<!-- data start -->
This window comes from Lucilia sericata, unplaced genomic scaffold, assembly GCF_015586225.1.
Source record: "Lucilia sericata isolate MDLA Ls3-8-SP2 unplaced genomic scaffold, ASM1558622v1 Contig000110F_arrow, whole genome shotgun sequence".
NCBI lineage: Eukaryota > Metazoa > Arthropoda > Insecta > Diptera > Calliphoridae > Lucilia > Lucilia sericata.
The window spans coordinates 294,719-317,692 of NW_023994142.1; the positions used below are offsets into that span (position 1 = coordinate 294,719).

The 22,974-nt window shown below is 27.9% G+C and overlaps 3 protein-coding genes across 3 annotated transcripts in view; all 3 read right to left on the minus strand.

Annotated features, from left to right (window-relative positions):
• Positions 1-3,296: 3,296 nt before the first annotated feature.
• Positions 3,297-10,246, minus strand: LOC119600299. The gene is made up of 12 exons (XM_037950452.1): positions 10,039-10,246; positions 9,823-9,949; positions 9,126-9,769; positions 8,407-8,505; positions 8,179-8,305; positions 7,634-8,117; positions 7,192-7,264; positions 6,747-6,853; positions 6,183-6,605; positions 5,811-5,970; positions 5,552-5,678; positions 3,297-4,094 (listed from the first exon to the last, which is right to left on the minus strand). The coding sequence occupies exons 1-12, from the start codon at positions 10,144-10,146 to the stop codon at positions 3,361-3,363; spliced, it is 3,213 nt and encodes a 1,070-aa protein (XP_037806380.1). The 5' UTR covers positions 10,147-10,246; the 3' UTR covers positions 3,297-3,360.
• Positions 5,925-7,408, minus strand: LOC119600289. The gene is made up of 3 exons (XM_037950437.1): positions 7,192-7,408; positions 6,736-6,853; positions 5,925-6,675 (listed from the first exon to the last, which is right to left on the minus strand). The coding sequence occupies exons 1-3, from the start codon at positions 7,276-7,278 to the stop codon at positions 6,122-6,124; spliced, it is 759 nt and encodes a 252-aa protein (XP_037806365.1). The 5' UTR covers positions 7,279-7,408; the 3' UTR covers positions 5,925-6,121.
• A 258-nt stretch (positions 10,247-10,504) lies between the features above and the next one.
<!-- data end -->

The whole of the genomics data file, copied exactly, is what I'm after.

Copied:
This window comes from Lucilia sericata, unplaced genomic scaffold, assembly GCF_015586225.1.
Source record: "Lucilia sericata isolate MDLA Ls3-8-SP2 unplaced genomic scaffold, ASM1558622v1 Contig000110F_arrow, whole genome shotgun sequence".
NCBI lineage: Eukaryota > Metazoa > Arthropoda > Insecta > Diptera > Calliphoridae > Lucilia > Lucilia sericata.
The window spans coordinates 294,719-317,692 of NW_023994142.1; the positions used below are offsets into that span (position 1 = coordinate 294,719).

The 22,974-nt window shown below is 27.9% G+C and overlaps 3 protein-coding genes across 3 annotated transcripts in view; all 3 read right to left on the minus strand.

Annotated features, from left to right (window-relative positions):
• Positions 1-3,296: 3,296 nt before the first annotated feature.
• Positions 3,297-10,246, minus strand: LOC119600299. The gene is made up of 12 exons (XM_037950452.1): positions 10,039-10,246; positions 9,823-9,949; positions 9,126-9,769; positions 8,407-8,505; positions 8,179-8,305; positions 7,634-8,117; positions 7,192-7,264; positions 6,747-6,853; positions 6,183-6,605; positions 5,811-5,970; positions 5,552-5,678; positions 3,297-4,094 (listed from the first exon to the last, which is right to left on the minus strand). The coding sequence occupies exons 1-12, from the start codon at positions 10,144-10,146 to the stop codon at positions 3,361-3,363; spliced, it is 3,213 nt and encodes a 1,070-aa protein (XP_037806380.1). The 5' UTR covers positions 10,147-10,246; the 3' UTR covers positions 3,297-3,360.
• Positions 5,925-7,408, minus strand: LOC119600289. The gene is made up of 3 exons (XM_037950437.1): positions 7,192-7,408; positions 6,736-6,853; positions 5,925-6,675 (listed from the first exon to the last, which is right to left on the minus strand). The coding sequence occupies exons 1-3, from the start codon at positions 7,276-7,278 to the stop codon at positions 6,122-6,124; spliced, it is 759 nt and encodes a 252-aa protein (XP_037806365.1). The 5' UTR covers positions 7,279-7,408; the 3' UTR covers positions 5,925-6,121.
• A 258-nt stretch (positions 10,247-10,504) lies between the features above and the next one.